wherever there is standing water, ponds, salt water marshes, or even puddles and discarded containers. Only
female mosquitoes bite, as they require blood to produce their eggs.
What is Malaria?
Malaria is a disease caused by a parasite that is transmitted by mosquitoes. The most deadly strain being
plasmodium falciparum. The mosquito unwittingly transmits this parasite when biting its victim. These
parasites then spread to the liver where they take one to four weeks to multiply. Once mature, they spread
throughout the red blood cells resulting in the first symptoms – a flu‐like fever, which, if left untreated will
lead to liver failure, coma and ultimately, death.
Malaria symptoms are very similar to flu; however you may not suffer from all of them:
General ill feeling
Muscle and joint aches
Jaundice / yellow skin tone
Medical attention should be sought immediately if you have any symptoms that could be malaria. Ensure that
you can get to medical facilities 24 hours a day, and know your options when in developing countries. Bear in
mind that once malaria symptoms strike, you will not feel like travelling very far. Malaria can kill within 48
hours of developing symptoms.
Mosquitoes have been found all over the world, however not all mosquitos carry malaria. The countries below
are malaria hot spots, if you are travelling to them, it is necessary to take medicinal precautions. Malaria is one
of mankind’s oldest known killers, dating back almost 5000 years.
What attracts mosquitoes?
Carbon Dioxide ‐ we exhale it when we breathe and also secrete it from our pores.
Fragrances such as deodorant, soap, shower gel, even cosmetics on the skin
Body heat and sweat
Dark Coloured clothing
Cover up after dusk.
Use a repellent on your skin.
Close doors and windows at night.
Avoid lingering near stagnant water, ponds, lakes, and old containers are breeding grounds.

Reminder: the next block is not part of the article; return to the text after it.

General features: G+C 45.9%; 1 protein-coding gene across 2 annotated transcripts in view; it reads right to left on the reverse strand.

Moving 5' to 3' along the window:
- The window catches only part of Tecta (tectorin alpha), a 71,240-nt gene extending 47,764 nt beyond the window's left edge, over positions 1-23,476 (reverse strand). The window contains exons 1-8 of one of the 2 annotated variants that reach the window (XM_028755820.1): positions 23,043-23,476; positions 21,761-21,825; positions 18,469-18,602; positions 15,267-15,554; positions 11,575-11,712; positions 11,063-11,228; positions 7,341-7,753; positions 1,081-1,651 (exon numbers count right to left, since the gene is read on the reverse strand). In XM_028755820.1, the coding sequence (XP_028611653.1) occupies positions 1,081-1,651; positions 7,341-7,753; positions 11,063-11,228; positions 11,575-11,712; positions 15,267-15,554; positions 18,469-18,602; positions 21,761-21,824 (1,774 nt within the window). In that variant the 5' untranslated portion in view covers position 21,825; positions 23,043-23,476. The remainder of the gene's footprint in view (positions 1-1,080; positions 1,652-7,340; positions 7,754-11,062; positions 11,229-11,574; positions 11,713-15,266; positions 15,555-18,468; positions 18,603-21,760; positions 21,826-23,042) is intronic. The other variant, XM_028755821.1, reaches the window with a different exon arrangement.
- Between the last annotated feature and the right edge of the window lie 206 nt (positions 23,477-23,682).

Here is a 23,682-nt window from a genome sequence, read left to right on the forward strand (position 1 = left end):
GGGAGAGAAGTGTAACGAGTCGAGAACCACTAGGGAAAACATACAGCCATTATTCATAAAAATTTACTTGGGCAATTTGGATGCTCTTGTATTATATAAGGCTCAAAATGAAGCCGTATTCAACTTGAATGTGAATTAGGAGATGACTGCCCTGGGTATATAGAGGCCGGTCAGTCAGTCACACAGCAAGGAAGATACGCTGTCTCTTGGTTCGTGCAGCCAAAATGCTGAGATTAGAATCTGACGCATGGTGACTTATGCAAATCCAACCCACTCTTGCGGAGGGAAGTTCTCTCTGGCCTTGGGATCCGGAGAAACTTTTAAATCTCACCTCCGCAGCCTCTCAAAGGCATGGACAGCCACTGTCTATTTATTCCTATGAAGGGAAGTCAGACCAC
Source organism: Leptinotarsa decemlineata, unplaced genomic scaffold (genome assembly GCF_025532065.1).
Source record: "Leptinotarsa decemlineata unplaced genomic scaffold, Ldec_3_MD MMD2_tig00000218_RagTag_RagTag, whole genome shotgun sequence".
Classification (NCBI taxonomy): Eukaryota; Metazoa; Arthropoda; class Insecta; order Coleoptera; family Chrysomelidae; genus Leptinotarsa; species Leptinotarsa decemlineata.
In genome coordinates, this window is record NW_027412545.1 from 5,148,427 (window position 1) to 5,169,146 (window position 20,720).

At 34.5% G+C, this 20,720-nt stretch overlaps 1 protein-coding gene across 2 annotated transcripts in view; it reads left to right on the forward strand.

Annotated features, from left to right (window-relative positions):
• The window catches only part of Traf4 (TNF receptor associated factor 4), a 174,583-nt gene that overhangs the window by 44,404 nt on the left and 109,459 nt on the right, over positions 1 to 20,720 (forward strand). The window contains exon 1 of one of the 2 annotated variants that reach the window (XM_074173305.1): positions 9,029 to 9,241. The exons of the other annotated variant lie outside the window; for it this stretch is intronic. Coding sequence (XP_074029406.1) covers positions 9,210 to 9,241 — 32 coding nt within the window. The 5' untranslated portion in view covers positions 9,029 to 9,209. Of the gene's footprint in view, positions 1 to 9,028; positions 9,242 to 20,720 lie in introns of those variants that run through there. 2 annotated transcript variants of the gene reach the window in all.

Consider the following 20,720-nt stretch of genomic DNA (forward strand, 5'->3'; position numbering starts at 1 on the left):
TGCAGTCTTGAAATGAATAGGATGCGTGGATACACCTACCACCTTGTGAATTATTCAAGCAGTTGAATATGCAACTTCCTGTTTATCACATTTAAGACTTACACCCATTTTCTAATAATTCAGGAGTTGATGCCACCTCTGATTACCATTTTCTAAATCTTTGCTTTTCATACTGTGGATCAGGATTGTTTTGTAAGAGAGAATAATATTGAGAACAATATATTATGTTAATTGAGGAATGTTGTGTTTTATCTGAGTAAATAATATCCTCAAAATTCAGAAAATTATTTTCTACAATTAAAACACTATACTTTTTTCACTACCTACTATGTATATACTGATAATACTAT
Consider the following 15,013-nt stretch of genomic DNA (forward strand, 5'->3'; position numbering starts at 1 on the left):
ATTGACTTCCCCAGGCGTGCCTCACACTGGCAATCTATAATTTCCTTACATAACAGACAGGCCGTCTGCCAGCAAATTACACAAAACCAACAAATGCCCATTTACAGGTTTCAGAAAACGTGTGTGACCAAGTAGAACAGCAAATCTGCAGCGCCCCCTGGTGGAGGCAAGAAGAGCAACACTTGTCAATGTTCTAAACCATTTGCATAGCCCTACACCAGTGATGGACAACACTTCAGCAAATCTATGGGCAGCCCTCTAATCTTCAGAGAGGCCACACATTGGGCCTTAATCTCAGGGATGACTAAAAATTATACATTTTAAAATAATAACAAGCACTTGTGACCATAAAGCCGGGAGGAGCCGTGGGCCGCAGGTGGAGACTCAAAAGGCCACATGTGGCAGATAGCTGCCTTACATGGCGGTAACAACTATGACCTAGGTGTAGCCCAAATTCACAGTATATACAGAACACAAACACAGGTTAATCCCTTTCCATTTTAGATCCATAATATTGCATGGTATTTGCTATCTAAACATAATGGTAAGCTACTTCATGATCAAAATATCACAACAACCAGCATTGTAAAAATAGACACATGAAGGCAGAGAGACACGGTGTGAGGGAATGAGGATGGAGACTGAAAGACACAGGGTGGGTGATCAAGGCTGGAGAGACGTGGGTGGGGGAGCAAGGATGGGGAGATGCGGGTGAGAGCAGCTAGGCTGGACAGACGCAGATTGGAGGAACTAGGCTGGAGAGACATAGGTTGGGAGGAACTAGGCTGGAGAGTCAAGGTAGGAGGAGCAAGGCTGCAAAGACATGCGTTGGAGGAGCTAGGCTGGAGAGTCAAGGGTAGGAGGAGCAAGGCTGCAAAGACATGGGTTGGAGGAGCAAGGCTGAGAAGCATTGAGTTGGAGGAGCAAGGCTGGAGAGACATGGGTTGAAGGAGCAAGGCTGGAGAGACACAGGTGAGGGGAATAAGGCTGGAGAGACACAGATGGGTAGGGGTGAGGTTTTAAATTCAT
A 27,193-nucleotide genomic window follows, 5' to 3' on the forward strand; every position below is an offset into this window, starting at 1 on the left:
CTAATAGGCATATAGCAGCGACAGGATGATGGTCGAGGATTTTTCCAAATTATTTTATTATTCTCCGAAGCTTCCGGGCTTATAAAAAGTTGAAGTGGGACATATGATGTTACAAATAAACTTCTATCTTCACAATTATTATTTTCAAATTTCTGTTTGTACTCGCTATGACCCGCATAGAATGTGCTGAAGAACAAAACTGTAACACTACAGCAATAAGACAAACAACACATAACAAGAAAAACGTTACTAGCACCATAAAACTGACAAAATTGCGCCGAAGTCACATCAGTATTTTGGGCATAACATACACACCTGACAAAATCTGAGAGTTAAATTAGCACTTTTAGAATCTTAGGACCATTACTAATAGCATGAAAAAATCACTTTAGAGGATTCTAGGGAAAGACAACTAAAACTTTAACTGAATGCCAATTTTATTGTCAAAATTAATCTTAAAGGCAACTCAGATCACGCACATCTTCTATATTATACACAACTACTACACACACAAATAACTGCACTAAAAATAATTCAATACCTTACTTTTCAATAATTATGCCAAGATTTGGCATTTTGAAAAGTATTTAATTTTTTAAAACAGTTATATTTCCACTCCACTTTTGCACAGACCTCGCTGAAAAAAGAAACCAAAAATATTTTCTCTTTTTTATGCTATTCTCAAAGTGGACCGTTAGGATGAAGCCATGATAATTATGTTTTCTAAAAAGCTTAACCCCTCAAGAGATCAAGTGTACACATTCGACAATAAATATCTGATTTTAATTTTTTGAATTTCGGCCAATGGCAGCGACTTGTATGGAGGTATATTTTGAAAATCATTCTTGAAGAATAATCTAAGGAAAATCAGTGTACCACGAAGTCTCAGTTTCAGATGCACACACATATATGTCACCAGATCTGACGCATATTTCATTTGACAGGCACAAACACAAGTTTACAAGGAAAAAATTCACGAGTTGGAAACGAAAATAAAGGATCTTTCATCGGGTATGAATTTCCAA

If you are out after dusk, wear a long‐sleeved shirt, trousers in a closely woven fabric and cover feet
If you must wear thin clothing, buy a fabric friendly insect repellent, as mosquitoes will bite through
Choose insect repellents with DEET, on any exposed skin ‐ highly effective against all biting insects. Do not put
your trust in products without DEET, no known natural remedies have been scientifically proven to provide a
barrier for your skin. When visiting countries high in temperature or humidity, choose a repellent with 50%
DEET protection, as humidity coupled with sweating will evaporate the repellent and reduce its effectiveness.
Read labels carefully and do not be complacent with re‐application.
Buy a pyrethroid coil or a plug‐in insecticide.
Lemon eucalyptus oil and citronella are natural fly repellents. It is not recommended that you rely on
them as their potency wears off quickly, but they may be of use alongside the above.
Ultrasonic devices and bug ‘zappers’ are not effective against mosquitoes
Make sure window and door screens are intact so that mosquitoes cannot get indoors.
If you are sleeping in an unscreened room, a mosquito net is advised. Nets come in a range of mesh weaves ‐
choose wisely depending on your situation. Heavy‐duty nets get hot and uncomfortable, whereas others may
not offer enough protection, so do some careful research into the climate you are going to be in. A permethrin
spray can be used on a mosquito net and sometimes clothing. It will instantly kill any mosquito that lands on it.
This, coupled with a skin repellent creates a formidable barrier.
There are several different types of medication depending on such factors as area to be visited, length of stay,
type of travel, your own medical history and drugs you may already be taking. Highly sensitive persons may
consider antihistamines to minimise allergic reactions to mosquito bites, and other insects you may encounter
for the first time.
If you think you have Malaria
Seek advice from a medical professional to discuss the most appropriate anti‐malarial medication for your
needs. Visit the nearest medical facility as soon as possible for emergency treatment. If you go to an area
where a well‐equipped hospital cannot be reached within 24 hours, take emergency medicines with you.
Take anti‐malarial medication as prescribed
Screen doors and windows
Sleep under a mosquito net
Spray your room with insecticide
Wear long trousers and sleeves after dusk
Apply mosquito repellent to exposed skin when outdoors
of the risk of malaria if you are travelling to a foreign country.
Avoid bites and reduce the chances of getting malaria.
with the appropriate drug regimen for the area you are visiting.
Malaria can be fatal but early diagnosis and treatment is usually 100% effective.
Globaleye (Labuan) Ltd.
Unit A‐23‐7 Tower A, Level 23
Menara UOA Bangsar
No.5 Jalan Bangsar Utama 1
59000 Kuala Lumpur
T: +60 3 228 22996
Head Office Dubai
P.O Box 24592
Villa 801, Al Thanya Street
Umm Sequim 3
United Arab Emirates
T: +971 4 404 3700
F: +971 4 348 6362
Toll Free: 800 4558